Guide to Implementing the Health Literacy Universal Precautions Toolkit
Supportive Systems for Patients
The goal of this tool is to suggest approaches to assess patients' need for additional services and how to identify community services.
Tips for Implementing This Tool
- Consider implementing Tools 18 and 20 together. Tool 20: Connect Patients with Literacy and Math Resources focuses on identifying educational resources. As the two tools involve similar action steps, it may be highly efficient to implement them together.
- Consider adjusting responsibilities among practice staff so a staff person can take on the role of helping patients with non-medial support.
- Develop relationships with frequently used social service agencies, case management agencies, and social workers, and include them in patients' care planning.
- Create a supportive atmosphere. Showing patients that you care and the practice wants to help with their most pressing problems so they can pay attention to their health will earn their trust.
- Explain to staff who feel, "This isn't our job," that patients will not be successful in achieving their health goals if they are confronting other major life issues, such as hunger or housing instability.
The goal of this tool is to give practices ideas for helping patients afford their medicine.
Tips for Lowering Costs of Medicines
- Set up a system to check whether prescribed medicine is covered by your patient's health plan. If you e-prescribe, your EHR may tell you whether a medicine is covered by the patient's plan. Sometimes a small change (e.g., from a cream to a gel) can make the difference between a medicine that is covered and one that is not.
- Encourage clinicians to consider whether a generic is a suitable substitute for a name brand or newer version of the drug. Whether your patient has insurance or is paying for medicines out of pocket, generics almost always save money. Explore setting e-prescribing system's default to generics, and make sure prescribing pads include a checkbox for generics.
- Discuss with patients whether the price differential for two similar medicines is worth it. For example, a new extended release version of a medicine may be considerably more expensive and the additional cost may outweigh the convenience to some patients.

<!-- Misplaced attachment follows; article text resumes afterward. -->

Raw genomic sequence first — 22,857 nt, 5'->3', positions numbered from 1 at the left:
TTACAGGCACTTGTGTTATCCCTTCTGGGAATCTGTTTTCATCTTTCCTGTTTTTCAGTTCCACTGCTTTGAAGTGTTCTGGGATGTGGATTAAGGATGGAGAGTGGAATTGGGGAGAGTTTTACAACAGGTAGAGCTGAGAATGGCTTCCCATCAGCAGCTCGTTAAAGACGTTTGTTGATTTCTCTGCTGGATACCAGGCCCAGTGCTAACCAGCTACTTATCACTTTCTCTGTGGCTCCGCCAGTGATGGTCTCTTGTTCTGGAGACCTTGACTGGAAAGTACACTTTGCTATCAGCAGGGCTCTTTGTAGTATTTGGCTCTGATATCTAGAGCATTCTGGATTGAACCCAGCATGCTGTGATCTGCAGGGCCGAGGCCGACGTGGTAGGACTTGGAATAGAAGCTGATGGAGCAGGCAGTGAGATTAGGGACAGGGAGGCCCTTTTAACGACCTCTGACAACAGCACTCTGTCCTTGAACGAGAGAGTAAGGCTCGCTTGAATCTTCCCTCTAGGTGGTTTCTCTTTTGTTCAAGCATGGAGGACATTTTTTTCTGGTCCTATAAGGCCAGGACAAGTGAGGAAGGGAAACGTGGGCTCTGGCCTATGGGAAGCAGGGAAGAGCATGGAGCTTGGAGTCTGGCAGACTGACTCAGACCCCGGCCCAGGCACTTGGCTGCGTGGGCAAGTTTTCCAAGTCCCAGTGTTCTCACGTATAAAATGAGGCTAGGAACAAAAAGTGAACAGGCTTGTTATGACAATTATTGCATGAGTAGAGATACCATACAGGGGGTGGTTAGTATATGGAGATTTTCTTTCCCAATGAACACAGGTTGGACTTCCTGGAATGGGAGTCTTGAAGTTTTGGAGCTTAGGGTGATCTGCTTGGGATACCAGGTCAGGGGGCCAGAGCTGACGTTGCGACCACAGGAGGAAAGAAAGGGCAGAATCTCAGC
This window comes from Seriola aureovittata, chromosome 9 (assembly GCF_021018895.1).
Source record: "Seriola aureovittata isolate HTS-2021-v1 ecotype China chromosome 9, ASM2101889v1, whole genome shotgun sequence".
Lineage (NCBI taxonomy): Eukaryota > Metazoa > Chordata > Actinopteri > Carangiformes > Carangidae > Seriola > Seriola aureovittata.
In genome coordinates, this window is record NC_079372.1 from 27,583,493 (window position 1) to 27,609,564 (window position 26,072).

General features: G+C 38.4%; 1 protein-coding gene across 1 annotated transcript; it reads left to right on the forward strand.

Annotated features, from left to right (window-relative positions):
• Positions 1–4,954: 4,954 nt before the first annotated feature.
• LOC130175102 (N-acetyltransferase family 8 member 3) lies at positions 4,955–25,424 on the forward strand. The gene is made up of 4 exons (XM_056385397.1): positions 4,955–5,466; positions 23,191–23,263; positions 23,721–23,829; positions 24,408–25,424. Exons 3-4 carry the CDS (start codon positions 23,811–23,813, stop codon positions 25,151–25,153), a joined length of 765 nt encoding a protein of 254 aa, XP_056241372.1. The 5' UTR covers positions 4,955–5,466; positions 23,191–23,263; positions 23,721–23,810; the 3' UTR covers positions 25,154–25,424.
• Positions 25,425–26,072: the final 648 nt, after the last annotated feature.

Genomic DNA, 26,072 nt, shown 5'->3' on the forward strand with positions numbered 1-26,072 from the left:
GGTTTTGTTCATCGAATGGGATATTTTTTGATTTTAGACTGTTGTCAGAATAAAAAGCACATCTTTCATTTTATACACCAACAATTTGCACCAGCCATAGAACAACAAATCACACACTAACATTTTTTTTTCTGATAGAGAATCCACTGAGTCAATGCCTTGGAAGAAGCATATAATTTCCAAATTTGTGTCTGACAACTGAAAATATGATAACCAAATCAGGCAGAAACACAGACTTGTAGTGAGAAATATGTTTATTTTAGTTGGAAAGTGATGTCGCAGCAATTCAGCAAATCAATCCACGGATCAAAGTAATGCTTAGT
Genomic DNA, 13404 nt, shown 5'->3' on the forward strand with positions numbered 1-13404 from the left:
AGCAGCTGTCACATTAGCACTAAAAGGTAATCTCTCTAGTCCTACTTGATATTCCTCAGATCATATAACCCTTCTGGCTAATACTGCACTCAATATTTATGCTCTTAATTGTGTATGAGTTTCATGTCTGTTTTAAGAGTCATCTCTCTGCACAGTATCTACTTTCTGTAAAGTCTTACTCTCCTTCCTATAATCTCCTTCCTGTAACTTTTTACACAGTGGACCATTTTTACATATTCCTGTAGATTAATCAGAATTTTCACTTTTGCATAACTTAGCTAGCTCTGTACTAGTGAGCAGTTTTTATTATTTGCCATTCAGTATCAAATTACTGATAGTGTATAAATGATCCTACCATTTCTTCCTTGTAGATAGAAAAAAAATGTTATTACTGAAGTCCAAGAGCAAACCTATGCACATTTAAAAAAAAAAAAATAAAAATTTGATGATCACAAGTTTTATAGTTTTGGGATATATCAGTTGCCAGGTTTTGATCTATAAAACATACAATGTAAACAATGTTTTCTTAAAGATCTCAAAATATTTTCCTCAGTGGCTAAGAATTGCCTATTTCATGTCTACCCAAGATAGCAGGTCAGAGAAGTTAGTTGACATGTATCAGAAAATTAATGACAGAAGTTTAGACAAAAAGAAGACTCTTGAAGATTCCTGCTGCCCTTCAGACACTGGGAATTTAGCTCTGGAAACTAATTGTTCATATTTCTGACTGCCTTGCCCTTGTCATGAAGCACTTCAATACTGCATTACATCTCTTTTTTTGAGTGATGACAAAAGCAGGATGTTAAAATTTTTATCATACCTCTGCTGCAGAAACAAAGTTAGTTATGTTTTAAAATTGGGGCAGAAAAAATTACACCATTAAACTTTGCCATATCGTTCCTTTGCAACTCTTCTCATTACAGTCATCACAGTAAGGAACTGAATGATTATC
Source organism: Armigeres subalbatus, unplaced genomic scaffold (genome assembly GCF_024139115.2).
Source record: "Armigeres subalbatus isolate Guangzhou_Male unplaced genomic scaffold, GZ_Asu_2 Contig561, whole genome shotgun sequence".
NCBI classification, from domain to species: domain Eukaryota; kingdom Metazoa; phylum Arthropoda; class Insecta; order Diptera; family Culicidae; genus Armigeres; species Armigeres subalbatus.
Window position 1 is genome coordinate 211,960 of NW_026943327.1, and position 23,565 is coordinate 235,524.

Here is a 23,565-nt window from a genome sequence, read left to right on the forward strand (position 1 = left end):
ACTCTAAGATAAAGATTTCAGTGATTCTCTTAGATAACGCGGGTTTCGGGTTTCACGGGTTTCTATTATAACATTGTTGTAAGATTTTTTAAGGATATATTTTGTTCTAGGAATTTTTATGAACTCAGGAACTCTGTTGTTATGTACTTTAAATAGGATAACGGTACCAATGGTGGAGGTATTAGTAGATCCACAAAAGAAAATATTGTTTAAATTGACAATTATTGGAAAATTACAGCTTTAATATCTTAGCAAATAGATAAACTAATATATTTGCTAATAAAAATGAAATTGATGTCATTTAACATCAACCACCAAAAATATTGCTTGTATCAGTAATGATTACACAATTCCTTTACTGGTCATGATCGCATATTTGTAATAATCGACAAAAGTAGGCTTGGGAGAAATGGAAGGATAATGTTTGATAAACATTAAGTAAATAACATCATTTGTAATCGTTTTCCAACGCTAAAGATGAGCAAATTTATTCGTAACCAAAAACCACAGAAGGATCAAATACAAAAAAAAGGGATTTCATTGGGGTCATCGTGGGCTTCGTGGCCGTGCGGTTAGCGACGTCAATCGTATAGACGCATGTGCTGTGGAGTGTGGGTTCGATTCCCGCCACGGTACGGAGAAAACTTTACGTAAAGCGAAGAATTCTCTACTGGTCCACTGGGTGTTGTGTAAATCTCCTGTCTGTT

The goal of this tool is to offer your practice a method for identifying patients in need of literacy and math assistance and for connecting them with these resources.
Tips for Getting Your Practice Ready
- Consider implementing Tools 18 and 20 together. Tool 18: Link Patients to Non-Medical Support focuses on identifying key resources to address patient needs that may influence health (e.g., housing, transportation). As the two tools involve similar action steps, it may be highly efficient to implement them together.
- Use educational sessions and training opportunities (e.g., all-staff training) to discuss a practice-wide strategy to connect patients to community resources.
- Do your research about the resources that exist in your community. Online searches are an efficient way to start. Just type "literacy classes," "adult education classes," or "ESOL [English for speakers of other languages] classes" and the name of your city, for a place to begin. Web sites suggested in the Toolkit and Web sites for your city and county departments of human services are good places to start.
- Building new EHR capacities can greatly ease the implementation of Tool 20. If possible, make changes to your EHR that allow you to:
- Flag patients who can benefit from a referral to literacy or math resources.
- Prompt staff to discuss resources with patients and make appropriate referrals.
- Document that a referral was made, such that you can run a query to help you track and follow up with patients to confirm that they have completed the referral.
- Generate a referral form that includes the–
- Name of the program.
- Phone number.
- Location and directions for how to get there.
- Information to help the patient know what to expect from the service.
The goal of this tool is to relieve patients of the burdens involved in being referred for care elsewhere and assure continuous care.
Tips for Implementing This Tool
- Convenience will be a key factor as to whether or not a patient completes a referral. Your patients may want referrals near where they live or where they work, so be prepared to offer a selection of locations.
- Many practices are hiring referral coordinators to manage referrals. The Improving Chronic Illness Site has a referral coordinator job description, curriculum, as well as a patient referral checklist to make sure patients are prepared.
- The Safety Net Medical Home Initiative's Care Coordination Implementation Guide provides resources for improving referrals and other care coordination processes.
- Behavioral health referrals may require extra attention:
- Patients may be less likely to complete behavioral health referrals because of stigma, resistance, lack of insurance coverage, or lack of support.
- Shortages of behavioral health providers exist in some communities. Establishing referral arrangements in advance can make it easier for your patients to gain access.
- Behavioral health professions are extremely protective of their patients' confidentiality, often exceeding standards of the Health Insurance Portability and Accountability Act. Develop procedures to support collaboration (e.g., routinely requesting patients to sign a consent form for exchange of information at the time of a referral).
- Establish a plan for patients experiencing emergencies.
- Explore alternatives to conventional referrals to specialists. Telemedicine is becoming an increasingly popular method for obtain consultations, especially in rural and underserved communities. For example Project ECHO uses multi-point videoconferencing to link primary care providers with specialists at academic medical centers.
Page originally created January 2015